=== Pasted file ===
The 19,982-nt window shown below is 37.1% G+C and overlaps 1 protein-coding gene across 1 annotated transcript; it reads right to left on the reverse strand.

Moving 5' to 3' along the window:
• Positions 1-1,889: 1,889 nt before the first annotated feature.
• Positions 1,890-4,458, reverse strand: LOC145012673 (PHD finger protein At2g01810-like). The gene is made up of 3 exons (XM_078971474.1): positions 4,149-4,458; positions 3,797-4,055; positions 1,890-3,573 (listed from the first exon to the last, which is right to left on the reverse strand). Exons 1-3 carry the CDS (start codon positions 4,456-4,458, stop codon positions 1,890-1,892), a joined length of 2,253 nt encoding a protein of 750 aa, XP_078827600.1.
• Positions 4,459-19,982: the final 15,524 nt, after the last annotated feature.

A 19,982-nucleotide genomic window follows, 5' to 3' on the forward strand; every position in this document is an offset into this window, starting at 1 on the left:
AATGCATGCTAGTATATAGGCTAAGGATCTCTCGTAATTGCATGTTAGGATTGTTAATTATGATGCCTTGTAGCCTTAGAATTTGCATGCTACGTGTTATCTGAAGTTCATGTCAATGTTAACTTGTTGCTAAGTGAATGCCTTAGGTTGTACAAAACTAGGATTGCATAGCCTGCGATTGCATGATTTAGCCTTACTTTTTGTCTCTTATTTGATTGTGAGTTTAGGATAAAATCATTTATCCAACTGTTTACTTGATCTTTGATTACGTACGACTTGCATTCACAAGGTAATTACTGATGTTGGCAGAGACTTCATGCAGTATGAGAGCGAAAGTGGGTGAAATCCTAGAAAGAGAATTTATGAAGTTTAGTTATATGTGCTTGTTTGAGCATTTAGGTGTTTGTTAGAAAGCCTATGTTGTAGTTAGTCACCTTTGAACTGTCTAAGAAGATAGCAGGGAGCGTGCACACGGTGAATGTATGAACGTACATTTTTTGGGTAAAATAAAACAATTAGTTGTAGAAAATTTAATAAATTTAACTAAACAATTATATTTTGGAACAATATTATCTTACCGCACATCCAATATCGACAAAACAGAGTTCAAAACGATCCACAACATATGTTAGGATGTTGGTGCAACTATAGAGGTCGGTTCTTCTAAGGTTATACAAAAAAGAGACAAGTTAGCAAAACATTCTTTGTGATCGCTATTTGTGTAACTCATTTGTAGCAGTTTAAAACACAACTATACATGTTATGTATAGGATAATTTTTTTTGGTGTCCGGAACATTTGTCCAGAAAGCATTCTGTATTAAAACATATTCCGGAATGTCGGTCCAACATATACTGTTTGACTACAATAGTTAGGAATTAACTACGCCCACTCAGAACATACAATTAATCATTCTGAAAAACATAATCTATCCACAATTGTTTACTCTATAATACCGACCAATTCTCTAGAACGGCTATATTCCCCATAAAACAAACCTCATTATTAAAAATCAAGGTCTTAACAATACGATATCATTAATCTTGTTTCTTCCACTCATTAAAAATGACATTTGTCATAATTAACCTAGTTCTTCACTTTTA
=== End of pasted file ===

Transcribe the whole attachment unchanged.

The 19,982-nt window shown below is 37.1% G+C and overlaps 1 protein-coding gene across 1 annotated transcript; it reads right to left on the reverse strand.

Moving 5' to 3' along the window:
• Positions 1-1,889: 1,889 nt before the first annotated feature.
• Positions 1,890-4,458, reverse strand: LOC145012673 (PHD finger protein At2g01810-like). The gene is made up of 3 exons (XM_078971474.1): positions 4,149-4,458; positions 3,797-4,055; positions 1,890-3,573 (listed from the first exon to the last, which is right to left on the reverse strand). Exons 1-3 carry the CDS (start codon positions 4,456-4,458, stop codon positions 1,890-1,892), a joined length of 2,253 nt encoding a protein of 750 aa, XP_078827600.1.
• Positions 4,459-19,982: the final 15,524 nt, after the last annotated feature.

A 19,982-nucleotide genomic window follows, 5' to 3' on the forward strand; every position in this document is an offset into this window, starting at 1 on the left:
AATGCATGCTAGTATATAGGCTAAGGATCTCTCGTAATTGCATGTTAGGATTGTTAATTATGATGCCTTGTAGCCTTAGAATTTGCATGCTACGTGTTATCTGAAGTTCATGTCAATGTTAACTTGTTGCTAAGTGAATGCCTTAGGTTGTACAAAACTAGGATTGCATAGCCTGCGATTGCATGATTTAGCCTTACTTTTTGTCTCTTATTTGATTGTGAGTTTAGGATAAAATCATTTATCCAACTGTTTACTTGATCTTTGATTACGTACGACTTGCATTCACAAGGTAATTACTGATGTTGGCAGAGACTTCATGCAGTATGAGAGCGAAAGTGGGTGAAATCCTAGAAAGAGAATTTATGAAGTTTAGTTATATGTGCTTGTTTGAGCATTTAGGTGTTTGTTAGAAAGCCTATGTTGTAGTTAGTCACCTTTGAACTGTCTAAGAAGATAGCAGGGAGCGTGCACACGGTGAATGTATGAACGTACATTTTTTGGGTAAAATAAAACAATTAGTTGTAGAAAATTTAATAAATTTAACTAAACAATTATATTTTGGAACAATATTATCTTACCGCACATCCAATATCGACAAAACAGAGTTCAAAACGATCCACAACATATGTTAGGATGTTGGTGCAACTATAGAGGTCGGTTCTTCTAAGGTTATACAAAAAAGAGACAAGTTAGCAAAACATTCTTTGTGATCGCTATTTGTGTAACTCATTTGTAGCAGTTTAAAACACAACTATACATGTTATGTATAGGATAATTTTTTTTGGTGTCCGGAACATTTGTCCAGAAAGCATTCTGTATTAAAACATATTCCGGAATGTCGGTCCAACATATACTGTTTGACTACAATAGTTAGGAATTAACTACGCCCACTCAGAACATACAATTAATCATTCTGAAAAACATAATCTATCCACAATTGTTTACTCTATAATACCGACCAATTCTCTAGAACGGCTATATTCCCCATAAAACAAACCTCATTATTAAAAATCAAGGTCTTAACAATACGATATCATTAATCTTGTTTCTTCCACTCATTAAAAATGACATTTGTCATAATTAACCTAGTTCTTCACTTTTA